Top doctor reveals what Bella Hadid’s intense Lyme disease treatment could entail – as model, 26, reveals she’s ‘worsening over time’
- Model Bella Hadid revealed she has been in Lyme disease treatment for 100 days
- Hadid was diagnosed with the disease in 2012, voltarol 50mg tablets over the counter along with her mom and brother
- READ MORE: Nearly 10% of people in North America have had Lyme disease
Model Bella Hadid revealed she has spent more than 100 days receiving intense treatment for Lyme disease after ‘worsening with time.’
Hadid, 26, was diagnosed with Lyme disease in 2012, which is spread by ticks carrying bacteria and affects one in 10 people in North America.
While it’s unclear exactly what her treatment entailed, Dr Lenore Brancato, a rheumatologist at NYU Langone, told DailyMail.com that it could involve a combination of pain management, medications, and holistic remedies.
‘Chronic [Lyme disease] often includes post-infectious musculoskeletal pain, cognitive difficulty and generalized debilitating fatigue,’ Dr Brancato said.
‘It can be treated with antidepressants, pain management and holistic adjuncts like acupuncture, yoga, physical therapy and strengthening exercises and cognitive behavioral therapy and mindfulness meditation.’
Hadid took to social media to address her taking time off from modeling earlier this week.
Model Bella Hadid, 26, was diagnosed with Lyme disease in 2012. She revealed on Instagram this week that she has been undergoing 100 days of intense treatment
Hadid’s brother and mother both also have the condition. Hadid and her brother, Anwar, were both diagnosed the same year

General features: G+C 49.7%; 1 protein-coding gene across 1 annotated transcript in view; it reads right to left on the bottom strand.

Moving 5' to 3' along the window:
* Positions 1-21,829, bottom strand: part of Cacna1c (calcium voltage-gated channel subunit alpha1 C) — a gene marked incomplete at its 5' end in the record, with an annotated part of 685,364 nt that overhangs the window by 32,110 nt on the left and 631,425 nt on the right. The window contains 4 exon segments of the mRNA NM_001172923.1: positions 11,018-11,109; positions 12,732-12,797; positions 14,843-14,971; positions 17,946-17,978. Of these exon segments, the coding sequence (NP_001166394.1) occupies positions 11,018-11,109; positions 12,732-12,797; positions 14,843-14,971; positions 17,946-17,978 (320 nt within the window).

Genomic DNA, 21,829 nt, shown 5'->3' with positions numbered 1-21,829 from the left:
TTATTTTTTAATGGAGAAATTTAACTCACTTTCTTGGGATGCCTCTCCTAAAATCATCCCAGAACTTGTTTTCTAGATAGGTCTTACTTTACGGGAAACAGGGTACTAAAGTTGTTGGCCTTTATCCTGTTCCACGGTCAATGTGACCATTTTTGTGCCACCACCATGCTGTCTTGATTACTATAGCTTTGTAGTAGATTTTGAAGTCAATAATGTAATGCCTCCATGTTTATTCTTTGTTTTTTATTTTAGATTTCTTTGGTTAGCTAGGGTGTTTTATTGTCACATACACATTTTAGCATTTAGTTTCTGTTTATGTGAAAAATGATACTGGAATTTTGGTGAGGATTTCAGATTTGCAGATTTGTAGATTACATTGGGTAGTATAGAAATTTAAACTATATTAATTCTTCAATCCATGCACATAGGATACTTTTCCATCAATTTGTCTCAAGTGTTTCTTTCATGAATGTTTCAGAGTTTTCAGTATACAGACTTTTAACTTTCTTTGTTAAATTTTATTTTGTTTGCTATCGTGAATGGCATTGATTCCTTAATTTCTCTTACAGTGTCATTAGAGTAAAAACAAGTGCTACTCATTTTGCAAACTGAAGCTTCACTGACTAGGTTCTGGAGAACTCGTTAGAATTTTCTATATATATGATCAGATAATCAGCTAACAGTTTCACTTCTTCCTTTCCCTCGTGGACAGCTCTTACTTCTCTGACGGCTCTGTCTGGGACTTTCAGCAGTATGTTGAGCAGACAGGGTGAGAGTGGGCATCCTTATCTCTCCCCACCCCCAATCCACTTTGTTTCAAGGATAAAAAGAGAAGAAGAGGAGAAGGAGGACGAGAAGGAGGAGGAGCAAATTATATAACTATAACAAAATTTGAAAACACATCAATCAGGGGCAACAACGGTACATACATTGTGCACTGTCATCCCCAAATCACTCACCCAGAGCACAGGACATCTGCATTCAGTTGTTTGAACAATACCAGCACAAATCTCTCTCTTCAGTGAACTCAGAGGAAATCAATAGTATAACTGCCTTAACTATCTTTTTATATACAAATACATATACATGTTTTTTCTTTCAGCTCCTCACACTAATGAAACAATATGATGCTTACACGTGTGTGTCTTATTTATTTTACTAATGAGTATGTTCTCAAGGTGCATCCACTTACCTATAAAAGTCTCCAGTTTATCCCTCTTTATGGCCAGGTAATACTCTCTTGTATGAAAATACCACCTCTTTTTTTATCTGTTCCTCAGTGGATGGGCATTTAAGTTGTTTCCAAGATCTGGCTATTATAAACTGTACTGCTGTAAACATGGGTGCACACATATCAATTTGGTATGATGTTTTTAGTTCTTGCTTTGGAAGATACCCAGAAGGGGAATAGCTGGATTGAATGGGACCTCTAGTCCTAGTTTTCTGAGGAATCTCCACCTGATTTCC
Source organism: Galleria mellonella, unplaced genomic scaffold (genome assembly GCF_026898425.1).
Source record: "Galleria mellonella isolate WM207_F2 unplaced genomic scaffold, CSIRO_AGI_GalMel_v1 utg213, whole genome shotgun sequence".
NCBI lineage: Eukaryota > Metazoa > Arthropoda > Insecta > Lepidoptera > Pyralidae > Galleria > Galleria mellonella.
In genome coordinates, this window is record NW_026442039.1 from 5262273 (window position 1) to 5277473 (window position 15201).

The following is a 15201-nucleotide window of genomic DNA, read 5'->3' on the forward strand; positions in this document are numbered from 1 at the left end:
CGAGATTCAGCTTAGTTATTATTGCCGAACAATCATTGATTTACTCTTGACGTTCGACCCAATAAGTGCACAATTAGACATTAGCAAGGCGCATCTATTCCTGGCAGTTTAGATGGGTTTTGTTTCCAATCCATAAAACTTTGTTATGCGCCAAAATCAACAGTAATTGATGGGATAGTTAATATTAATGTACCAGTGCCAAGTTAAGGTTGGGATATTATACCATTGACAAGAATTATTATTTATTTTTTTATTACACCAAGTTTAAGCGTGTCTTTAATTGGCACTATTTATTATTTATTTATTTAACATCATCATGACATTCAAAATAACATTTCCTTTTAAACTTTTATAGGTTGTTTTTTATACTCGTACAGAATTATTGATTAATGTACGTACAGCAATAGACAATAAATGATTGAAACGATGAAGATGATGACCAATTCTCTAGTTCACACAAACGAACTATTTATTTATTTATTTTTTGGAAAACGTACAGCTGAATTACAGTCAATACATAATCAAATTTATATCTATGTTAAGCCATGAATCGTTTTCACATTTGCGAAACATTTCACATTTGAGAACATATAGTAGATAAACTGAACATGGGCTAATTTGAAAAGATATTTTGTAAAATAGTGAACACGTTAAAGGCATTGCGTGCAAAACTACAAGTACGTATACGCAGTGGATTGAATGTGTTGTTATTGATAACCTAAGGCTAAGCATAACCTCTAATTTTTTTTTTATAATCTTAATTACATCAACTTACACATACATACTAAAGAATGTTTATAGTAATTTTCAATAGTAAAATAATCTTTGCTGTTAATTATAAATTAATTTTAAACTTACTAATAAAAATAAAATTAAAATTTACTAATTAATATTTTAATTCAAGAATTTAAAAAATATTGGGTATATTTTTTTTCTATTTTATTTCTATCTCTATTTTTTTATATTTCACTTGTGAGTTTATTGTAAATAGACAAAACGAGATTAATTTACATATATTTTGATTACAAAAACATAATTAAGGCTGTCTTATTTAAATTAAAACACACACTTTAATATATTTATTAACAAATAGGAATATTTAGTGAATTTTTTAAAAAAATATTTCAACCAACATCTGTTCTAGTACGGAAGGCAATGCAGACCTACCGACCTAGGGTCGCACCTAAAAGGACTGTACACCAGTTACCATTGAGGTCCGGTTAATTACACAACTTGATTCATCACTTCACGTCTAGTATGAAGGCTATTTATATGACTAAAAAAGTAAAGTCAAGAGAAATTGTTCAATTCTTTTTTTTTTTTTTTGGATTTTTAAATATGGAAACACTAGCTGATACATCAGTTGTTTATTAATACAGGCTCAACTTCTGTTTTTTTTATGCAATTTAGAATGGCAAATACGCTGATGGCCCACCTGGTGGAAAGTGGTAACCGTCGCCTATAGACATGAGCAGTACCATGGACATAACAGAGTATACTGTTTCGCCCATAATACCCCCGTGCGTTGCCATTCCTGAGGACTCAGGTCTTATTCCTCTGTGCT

‘The little me that suffered would be so proud of grown me for not giving up on myself,’ Hadid wrote on Instagram.
‘Living in this state, worsening with time and work while trying to make myself, my family and the people who support me, proud, had taken a toll on me in ways I can’t really explain.’
‘To be sad and sick with the most blessing/privilege/opportunity/love around me was quite possibly the most confusing thing ever.’
For many cases of Lyme disease, a short course of antibiotics is enough to cure it, according to the National Institutes of Health (NIH).
However, chronic cases, like Hadid’s, require more intensive treatment. Lyme disease symptoms that persist for at least six months after completing initial treatment results in Post-Treatment Lyme Disease Syndrome (PTLDS).
‘Symptoms may persist for months or years after treatment of Lyme,’ Dr Brancato said.
‘The cause of persistent nonspecific symptoms after treatment for Lyme disease remains uncertain.’
Treatment for PTLDS depends on the patient’s symptoms and any complications they may have received, including anemia, thyroid deficiencies, carpal tunnel syndrome, vitamin deficiencies, or autoimmune diseases.